- Some damages are brought to the microflora present in the soil. The ground is populated by microorganisms, each one with precise needs, according to their living level: on the surface are more present aerobic microorganisms. which require a large quantity of oxygen to survive; going down in depth we find bacteria and anaerobic fungus, which suffer if get in contact with the air. It’s clear then that rolling up the soil means affecting the equilibrium of the microflora: over time, this provokes huge damages, with consequence a loss of fertility of the field;
- Creation of the hard pan layer. The huge weight of the plough compresses the soil and creates a layer - so called “hard pan layer”- which over time, becomes more and more deep. This layer doesn’t allow both air and water passage and makes more difficult the growth of the roots of the new plant, causing progressive loss of fertility of the soil.
- Increasing number of working passages. Plowing leaves big clods on the ground surface. For this reason, it will be necessary to perform other techniques to prepare optimally the soil. Those will crumble the clods and make them flaky, ready for another crop. This procedure though means a slowdown of all operations, with consequence an increase of costs;
- Higher energetic and economic consumption. Complementary jobs involve higher costs in terms of fuel and a higher environmental impact. Furthermore, plows need a huge amount of traction force and, as consequence, specific tractors, which may reach very high costs.
Which are the alternative methods to plowing?
Above all, considering “sustainable agriculture” principle, as time passed by, different alternative methods have been invented. Their main objective is to not work too deep if not necessary, limiting by consequence the intensive use of polluting fuel.
The first method is called “seeding on hard soil” or “direct seeding”. It is mostly used for cereal crops and consist in seeding on soil still covered by residues of the previous crop or by “cover crops”. In this way, various phases of mechanical tillage are eliminated, increasing the natural fertility of the soil.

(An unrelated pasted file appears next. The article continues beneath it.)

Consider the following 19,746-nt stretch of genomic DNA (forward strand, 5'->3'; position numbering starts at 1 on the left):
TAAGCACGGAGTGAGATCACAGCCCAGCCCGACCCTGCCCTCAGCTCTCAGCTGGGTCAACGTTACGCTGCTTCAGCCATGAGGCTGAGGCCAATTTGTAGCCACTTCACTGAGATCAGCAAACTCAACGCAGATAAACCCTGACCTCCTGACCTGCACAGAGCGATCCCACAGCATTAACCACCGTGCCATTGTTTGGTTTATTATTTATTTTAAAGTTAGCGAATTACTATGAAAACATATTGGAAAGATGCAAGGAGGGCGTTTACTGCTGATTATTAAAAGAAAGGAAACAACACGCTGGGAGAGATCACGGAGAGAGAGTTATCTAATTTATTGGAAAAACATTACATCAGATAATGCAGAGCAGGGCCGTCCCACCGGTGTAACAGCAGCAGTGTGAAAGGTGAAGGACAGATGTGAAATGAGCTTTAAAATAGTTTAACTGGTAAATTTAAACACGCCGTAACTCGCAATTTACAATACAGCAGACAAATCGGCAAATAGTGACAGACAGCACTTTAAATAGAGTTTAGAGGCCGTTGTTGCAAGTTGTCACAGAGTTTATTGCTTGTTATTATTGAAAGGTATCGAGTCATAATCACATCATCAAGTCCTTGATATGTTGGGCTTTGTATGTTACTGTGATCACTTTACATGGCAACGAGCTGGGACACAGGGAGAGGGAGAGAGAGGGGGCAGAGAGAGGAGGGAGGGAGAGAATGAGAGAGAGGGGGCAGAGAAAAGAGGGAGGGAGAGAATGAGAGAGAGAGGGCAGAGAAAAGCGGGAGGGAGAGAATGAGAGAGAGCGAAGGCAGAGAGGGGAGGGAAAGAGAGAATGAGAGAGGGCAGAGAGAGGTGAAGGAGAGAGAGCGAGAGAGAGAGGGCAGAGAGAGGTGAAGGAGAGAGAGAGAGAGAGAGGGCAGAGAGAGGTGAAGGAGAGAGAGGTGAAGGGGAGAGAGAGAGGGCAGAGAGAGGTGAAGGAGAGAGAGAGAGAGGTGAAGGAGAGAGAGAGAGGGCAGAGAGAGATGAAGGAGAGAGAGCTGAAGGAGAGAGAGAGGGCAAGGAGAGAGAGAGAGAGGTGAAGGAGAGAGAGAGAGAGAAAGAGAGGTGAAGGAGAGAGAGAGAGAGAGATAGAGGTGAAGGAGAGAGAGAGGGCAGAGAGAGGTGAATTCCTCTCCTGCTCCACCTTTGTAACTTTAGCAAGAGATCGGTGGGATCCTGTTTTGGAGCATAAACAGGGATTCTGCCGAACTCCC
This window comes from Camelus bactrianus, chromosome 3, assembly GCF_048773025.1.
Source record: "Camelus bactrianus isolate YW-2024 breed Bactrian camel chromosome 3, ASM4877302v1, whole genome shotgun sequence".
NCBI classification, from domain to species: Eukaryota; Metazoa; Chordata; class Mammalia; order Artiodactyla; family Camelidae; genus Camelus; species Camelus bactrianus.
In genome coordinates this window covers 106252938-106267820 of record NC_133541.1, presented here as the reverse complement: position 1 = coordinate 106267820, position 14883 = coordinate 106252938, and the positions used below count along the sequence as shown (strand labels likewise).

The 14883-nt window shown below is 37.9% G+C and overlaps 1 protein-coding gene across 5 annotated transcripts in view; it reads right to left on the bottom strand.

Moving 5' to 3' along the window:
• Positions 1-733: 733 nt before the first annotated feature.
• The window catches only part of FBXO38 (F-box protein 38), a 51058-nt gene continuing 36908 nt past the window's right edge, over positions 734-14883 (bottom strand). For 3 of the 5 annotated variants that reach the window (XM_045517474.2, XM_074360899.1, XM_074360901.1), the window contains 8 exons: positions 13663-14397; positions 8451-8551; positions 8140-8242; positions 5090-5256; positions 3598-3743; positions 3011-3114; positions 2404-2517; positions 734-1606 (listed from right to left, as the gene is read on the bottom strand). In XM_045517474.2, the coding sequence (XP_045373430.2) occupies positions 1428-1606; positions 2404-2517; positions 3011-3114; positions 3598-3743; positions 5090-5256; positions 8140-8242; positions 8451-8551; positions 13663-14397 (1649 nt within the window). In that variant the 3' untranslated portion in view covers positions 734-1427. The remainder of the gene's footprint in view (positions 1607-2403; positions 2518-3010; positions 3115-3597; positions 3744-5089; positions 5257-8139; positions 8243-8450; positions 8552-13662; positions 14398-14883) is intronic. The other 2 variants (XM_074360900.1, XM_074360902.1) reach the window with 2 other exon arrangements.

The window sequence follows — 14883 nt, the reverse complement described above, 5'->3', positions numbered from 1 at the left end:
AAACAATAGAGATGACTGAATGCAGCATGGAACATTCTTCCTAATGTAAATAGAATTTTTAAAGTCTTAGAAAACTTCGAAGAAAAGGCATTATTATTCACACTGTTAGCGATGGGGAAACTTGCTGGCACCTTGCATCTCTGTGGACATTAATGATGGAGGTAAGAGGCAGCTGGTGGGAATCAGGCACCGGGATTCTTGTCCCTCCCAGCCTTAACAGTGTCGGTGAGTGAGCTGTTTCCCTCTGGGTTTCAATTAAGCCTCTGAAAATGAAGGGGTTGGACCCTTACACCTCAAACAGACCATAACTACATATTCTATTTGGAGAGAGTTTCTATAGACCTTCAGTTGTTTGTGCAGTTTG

Another alternative technique the minimum tillage, which is performed by the stone buriers. These machines work less deep than a plow, not effecting too much the soil structure. Furthermore, they are specifically designed to get an optimal seed bed preparation since the very first passage, avoiding by consequence additional working phases and further costs.
Especially, Forigo Roter Italia stone buriers are able to bury previous crops residues, stones and cover crops, allowing at the same time a good refinement of the soil. This means that after the passage of the stone buriers, the ground will not be divided into big clods anymore, it will be evenly crumbled instead, ready to host a new crop.
The new field will show all the benefits as if been tilled by a plow: it will be optimally structured and perfectly waterproof, granting the equilibrium of its biodiversity. Furthermore, working on surface, stone buriers will avoid the risk of creation of the hard pan layer, keeping the soil fertile as time passes by. All of these benefits can be brought without exceeding the fuel costs and without causing a huge environmental impact.
Plowing is still one of the most used tilling technique, also today. It has however, two faces: on one side we find a better weed control and a total restoration of the ideal soil structure, making it ready for the next crop. On the other side, the use of tractors with higher torque than normal, result in an increment of machines and fuel costs, as well as creating an unbalance of the biodiversity of the ground.
The alternative techniques have been invented precisely for avoiding the disadvantages brought by plowing; among those we find the direct seeding and the minimum tillage performed by the stone buriers.
We hope this article has been helpful for you and your business. If you need further information about plowing, do not hesitate to contact us; Forigo Roter Italia team will be at your disposal to clarify any doubt.